Cybercrime ignorance is a serious risk
Organizations who fail to recognize the threat posed by cyber crime are putting the livelihoods of stakeholders and customers at serious risk, and those organizations that regularly suffer breaches need to be publicly named and shamed with severe consequences for serial offenders, according to Simon Bain, founder of Simplexo.
A recent report from the UK Government and Home Office has revealed that the UK’s top companies are not accounting for cyber risks when making strategic decisions, with only 14 per cent of firms putting in processes to address cyber threats. As a result, the Government is working to develop an official “cyber standard’ which will help stimulate the adoption of good cyber security practices amongst business.
Bain applauds the efforts of the UK Government in tackling cyber risks, as well as helping businesses to better protect themselves but ultimately feels more needs to be done:
“The results from the UK Government’s survey paint a very bleak yet unsurprising picture when it comes to attitudes towards cyber security. Unfortunately, a lot of organizations are very arrogant when it comes to the idea of cyber risk – they believe they are untouchable, and in the event they are breached, attacks are not being reported, therefore pulling the wool over the eyes of customers into thinking everything is fine.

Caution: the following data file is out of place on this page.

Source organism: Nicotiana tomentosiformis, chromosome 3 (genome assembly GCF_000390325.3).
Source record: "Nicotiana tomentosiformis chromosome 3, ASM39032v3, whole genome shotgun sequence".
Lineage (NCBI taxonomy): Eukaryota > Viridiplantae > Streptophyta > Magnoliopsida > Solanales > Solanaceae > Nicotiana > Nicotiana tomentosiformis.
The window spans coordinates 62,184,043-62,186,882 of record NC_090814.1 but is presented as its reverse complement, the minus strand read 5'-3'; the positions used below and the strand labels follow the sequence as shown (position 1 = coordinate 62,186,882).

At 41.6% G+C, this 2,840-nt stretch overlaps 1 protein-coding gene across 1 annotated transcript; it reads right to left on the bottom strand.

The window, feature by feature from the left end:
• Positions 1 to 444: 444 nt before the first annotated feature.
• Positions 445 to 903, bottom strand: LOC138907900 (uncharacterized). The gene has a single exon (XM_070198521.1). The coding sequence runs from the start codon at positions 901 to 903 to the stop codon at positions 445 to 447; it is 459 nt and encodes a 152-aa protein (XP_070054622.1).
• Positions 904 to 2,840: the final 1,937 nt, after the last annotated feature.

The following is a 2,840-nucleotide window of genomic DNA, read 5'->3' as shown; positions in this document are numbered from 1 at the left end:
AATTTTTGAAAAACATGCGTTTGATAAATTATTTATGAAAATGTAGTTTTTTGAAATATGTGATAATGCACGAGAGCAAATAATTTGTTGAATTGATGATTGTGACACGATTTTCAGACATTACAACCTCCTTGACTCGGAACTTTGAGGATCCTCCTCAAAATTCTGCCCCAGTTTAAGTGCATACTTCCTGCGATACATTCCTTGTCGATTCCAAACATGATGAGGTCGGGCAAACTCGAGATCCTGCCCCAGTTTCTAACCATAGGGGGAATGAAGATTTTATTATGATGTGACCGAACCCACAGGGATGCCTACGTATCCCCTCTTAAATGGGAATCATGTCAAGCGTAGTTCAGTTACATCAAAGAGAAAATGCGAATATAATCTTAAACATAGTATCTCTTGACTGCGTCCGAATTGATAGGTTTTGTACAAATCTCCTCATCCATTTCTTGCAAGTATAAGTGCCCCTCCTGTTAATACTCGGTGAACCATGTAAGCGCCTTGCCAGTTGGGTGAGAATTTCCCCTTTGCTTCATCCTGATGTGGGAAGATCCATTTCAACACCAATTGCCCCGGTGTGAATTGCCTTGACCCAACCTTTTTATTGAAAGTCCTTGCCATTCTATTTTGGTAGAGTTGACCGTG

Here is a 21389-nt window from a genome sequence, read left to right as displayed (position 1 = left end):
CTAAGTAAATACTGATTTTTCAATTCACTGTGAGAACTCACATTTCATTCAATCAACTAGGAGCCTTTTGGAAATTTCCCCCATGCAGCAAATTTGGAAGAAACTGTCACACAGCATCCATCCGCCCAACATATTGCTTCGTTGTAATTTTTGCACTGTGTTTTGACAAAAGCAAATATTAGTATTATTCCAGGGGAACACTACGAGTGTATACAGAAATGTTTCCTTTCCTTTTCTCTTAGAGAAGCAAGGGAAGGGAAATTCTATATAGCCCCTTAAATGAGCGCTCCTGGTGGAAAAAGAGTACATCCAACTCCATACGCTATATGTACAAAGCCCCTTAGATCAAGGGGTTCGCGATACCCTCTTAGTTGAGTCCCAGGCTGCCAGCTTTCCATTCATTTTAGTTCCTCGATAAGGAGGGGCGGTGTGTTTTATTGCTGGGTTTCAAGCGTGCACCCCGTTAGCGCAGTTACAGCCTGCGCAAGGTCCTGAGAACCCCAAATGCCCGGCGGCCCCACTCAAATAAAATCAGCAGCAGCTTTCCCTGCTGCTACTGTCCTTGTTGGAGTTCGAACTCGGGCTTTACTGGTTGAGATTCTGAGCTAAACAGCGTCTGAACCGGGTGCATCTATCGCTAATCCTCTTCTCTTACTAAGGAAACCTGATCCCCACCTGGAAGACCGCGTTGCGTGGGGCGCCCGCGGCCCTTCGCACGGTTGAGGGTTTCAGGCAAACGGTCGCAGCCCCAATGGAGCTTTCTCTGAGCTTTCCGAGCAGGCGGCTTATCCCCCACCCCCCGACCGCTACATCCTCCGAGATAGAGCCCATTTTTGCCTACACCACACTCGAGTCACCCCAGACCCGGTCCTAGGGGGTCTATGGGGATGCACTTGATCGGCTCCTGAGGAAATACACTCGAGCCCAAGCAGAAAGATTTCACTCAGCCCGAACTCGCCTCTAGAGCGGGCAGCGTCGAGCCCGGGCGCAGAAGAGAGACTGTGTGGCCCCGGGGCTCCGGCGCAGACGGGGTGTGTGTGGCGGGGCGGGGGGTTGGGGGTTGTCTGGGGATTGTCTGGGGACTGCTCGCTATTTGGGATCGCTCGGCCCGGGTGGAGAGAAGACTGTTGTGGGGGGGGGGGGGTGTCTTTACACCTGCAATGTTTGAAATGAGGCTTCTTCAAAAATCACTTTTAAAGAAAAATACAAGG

“Recently, we saw the example of Adobe having 38 million customer accounts breached – that is a staggering number and for a company of Adobe’s size and stature, this is simply not acceptable and it is the customer which suffers.”
Bain continues: “Ultimately, a lack of transparency and lack of information about incidents makes it incredibly difficult to understand the overall impact, root causes and possible interdependencies of cyber attacks and breaches. Hacking, cyber criminals and security breaches are not going to go away and those organizations who continually turn a blind eye to threats or simply brush the fallout under the carpet and stay hush-hush, benefit no one and are incredibly foolish.
“The efforts of the Government are commendable and I’m sure that a set of standards can only bring about a positive change but forgive my skepticism as I believe we’ve seen this all before. In 2010 the Government committed £650m towards a cyber defense strategy and you’d hoped that this would resonate into the private sector but clearly this is not the case.
“In order for cyber crime to be taken seriously, unfortunately it would seem to be the case that someone needs to be made a serious example of. Serial offenders need to be named and shamed publically with severe consequences attached, whether it is in the form of significant fines or prosecution but one thing is for sure, the current attitudes need to change,” concludes Bain.